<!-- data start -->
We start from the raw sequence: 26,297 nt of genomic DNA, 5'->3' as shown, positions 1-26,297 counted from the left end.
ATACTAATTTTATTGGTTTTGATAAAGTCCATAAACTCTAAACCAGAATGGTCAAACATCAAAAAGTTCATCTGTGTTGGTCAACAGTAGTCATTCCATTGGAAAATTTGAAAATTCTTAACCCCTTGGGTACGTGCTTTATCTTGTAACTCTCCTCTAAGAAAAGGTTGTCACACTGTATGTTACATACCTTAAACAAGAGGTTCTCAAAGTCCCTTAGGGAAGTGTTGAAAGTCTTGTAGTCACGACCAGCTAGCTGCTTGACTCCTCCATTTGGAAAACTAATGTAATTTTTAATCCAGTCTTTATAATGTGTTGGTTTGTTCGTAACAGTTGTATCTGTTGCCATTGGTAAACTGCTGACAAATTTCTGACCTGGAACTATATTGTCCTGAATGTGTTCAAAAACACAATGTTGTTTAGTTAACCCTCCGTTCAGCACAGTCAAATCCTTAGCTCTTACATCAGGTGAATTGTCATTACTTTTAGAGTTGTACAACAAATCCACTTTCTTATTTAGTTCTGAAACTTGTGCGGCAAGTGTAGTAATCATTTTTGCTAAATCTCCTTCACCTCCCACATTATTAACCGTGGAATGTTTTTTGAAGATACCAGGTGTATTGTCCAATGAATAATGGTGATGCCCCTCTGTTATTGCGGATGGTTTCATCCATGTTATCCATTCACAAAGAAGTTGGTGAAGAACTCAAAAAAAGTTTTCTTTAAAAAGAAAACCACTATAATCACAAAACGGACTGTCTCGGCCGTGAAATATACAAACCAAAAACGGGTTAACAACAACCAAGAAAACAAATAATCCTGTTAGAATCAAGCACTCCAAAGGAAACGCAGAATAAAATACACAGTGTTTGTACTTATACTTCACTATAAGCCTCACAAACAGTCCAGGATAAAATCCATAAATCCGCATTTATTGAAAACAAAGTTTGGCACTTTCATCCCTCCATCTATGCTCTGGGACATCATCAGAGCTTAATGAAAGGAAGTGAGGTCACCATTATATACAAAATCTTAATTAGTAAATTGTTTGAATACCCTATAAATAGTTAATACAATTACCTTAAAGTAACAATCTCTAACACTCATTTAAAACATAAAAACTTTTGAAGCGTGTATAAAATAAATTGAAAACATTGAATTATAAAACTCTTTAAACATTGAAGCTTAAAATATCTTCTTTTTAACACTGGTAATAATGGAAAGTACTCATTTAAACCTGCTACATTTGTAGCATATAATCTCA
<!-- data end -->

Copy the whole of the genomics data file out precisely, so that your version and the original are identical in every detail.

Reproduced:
We start from the raw sequence: 26,297 nt of genomic DNA, 5'->3' as shown, positions 1-26,297 counted from the left end.
ATACTAATTTTATTGGTTTTGATAAAGTCCATAAACTCTAAACCAGAATGGTCAAACATCAAAAAGTTCATCTGTGTTGGTCAACAGTAGTCATTCCATTGGAAAATTTGAAAATTCTTAACCCCTTGGGTACGTGCTTTATCTTGTAACTCTCCTCTAAGAAAAGGTTGTCACACTGTATGTTACATACCTTAAACAAGAGGTTCTCAAAGTCCCTTAGGGAAGTGTTGAAAGTCTTGTAGTCACGACCAGCTAGCTGCTTGACTCCTCCATTTGGAAAACTAATGTAATTTTTAATCCAGTCTTTATAATGTGTTGGTTTGTTCGTAACAGTTGTATCTGTTGCCATTGGTAAACTGCTGACAAATTTCTGACCTGGAACTATATTGTCCTGAATGTGTTCAAAAACACAATGTTGTTTAGTTAACCCTCCGTTCAGCACAGTCAAATCCTTAGCTCTTACATCAGGTGAATTGTCATTACTTTTAGAGTTGTACAACAAATCCACTTTCTTATTTAGTTCTGAAACTTGTGCGGCAAGTGTAGTAATCATTTTTGCTAAATCTCCTTCACCTCCCACATTATTAACCGTGGAATGTTTTTTGAAGATACCAGGTGTATTGTCCAATGAATAATGGTGATGCCCCTCTGTTATTGCGGATGGTTTCATCCATGTTATCCATTCACAAAGAAGTTGGTGAAGAACTCAAAAAAAGTTTTCTTTAAAAAGAAAACCACTATAATCACAAAACGGACTGTCTCGGCCGTGAAATATACAAACCAAAAACGGGTTAACAACAACCAAGAAAACAAATAATCCTGTTAGAATCAAGCACTCCAAAGGAAACGCAGAATAAAATACACAGTGTTTGTACTTATACTTCACTATAAGCCTCACAAACAGTCCAGGATAAAATCCATAAATCCGCATTTATTGAAAACAAAGTTTGGCACTTTCATCCCTCCATCTATGCTCTGGGACATCATCAGAGCTTAATGAAAGGAAGTGAGGTCACCATTATATACAAAATCTTAATTAGTAAATTGTTTGAATACCCTATAAATAGTTAATACAATTACCTTAAAGTAACAATCTCTAACACTCATTTAAAACATAAAAACTTTTGAAGCGTGTATAAAATAAATTGAAAACATTGAATTATAAAACTCTTTAAACATTGAAGCTTAAAATATCTTCTTTTTAACACTGGTAATAATGGAAAGTACTCATTTAAACCTGCTACATTTGTAGCATATAATCTCA